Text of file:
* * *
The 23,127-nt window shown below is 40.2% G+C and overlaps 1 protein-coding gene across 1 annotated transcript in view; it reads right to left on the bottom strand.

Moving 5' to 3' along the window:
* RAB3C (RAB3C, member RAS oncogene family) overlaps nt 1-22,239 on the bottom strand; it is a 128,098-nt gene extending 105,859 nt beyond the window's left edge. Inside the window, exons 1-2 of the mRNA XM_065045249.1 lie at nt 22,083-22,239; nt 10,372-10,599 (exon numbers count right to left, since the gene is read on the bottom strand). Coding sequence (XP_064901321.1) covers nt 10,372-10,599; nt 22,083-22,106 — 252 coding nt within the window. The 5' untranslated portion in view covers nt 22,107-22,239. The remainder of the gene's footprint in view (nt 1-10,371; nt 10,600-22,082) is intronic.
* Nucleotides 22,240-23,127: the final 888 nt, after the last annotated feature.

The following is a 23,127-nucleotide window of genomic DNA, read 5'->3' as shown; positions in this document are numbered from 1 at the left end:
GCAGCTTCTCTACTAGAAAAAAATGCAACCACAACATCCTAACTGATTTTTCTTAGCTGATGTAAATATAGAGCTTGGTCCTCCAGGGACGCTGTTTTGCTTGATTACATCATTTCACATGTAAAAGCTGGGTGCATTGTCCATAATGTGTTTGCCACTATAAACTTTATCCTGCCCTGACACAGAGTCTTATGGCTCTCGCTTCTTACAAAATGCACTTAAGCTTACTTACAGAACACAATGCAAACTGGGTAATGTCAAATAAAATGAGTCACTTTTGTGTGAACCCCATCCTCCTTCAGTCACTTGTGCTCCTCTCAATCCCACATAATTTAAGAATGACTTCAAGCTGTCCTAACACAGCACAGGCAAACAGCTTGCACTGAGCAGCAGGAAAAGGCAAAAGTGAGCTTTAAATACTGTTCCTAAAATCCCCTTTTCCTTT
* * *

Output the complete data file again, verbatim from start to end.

The 23,127-nt window shown below is 40.2% G+C and overlaps 1 protein-coding gene across 1 annotated transcript in view; it reads right to left on the bottom strand.

Moving 5' to 3' along the window:
* RAB3C (RAB3C, member RAS oncogene family) overlaps nt 1-22,239 on the bottom strand; it is a 128,098-nt gene extending 105,859 nt beyond the window's left edge. Inside the window, exons 1-2 of the mRNA XM_065045249.1 lie at nt 22,083-22,239; nt 10,372-10,599 (exon numbers count right to left, since the gene is read on the bottom strand). Coding sequence (XP_064901321.1) covers nt 10,372-10,599; nt 22,083-22,106 — 252 coding nt within the window. The 5' untranslated portion in view covers nt 22,107-22,239. The remainder of the gene's footprint in view (nt 1-10,371; nt 10,600-22,082) is intronic.
* Nucleotides 22,240-23,127: the final 888 nt, after the last annotated feature.

The following is a 23,127-nucleotide window of genomic DNA, read 5'->3' as shown; positions in this document are numbered from 1 at the left end:
GCAGCTTCTCTACTAGAAAAAAATGCAACCACAACATCCTAACTGATTTTTCTTAGCTGATGTAAATATAGAGCTTGGTCCTCCAGGGACGCTGTTTTGCTTGATTACATCATTTCACATGTAAAAGCTGGGTGCATTGTCCATAATGTGTTTGCCACTATAAACTTTATCCTGCCCTGACACAGAGTCTTATGGCTCTCGCTTCTTACAAAATGCACTTAAGCTTACTTACAGAACACAATGCAAACTGGGTAATGTCAAATAAAATGAGTCACTTTTGTGTGAACCCCATCCTCCTTCAGTCACTTGTGCTCCTCTCAATCCCACATAATTTAAGAATGACTTCAAGCTGTCCTAACACAGCACAGGCAAACAGCTTGCACTGAGCAGCAGGAAAAGGCAAAAGTGAGCTTTAAATACTGTTCCTAAAATCCCCTTTTCCTTT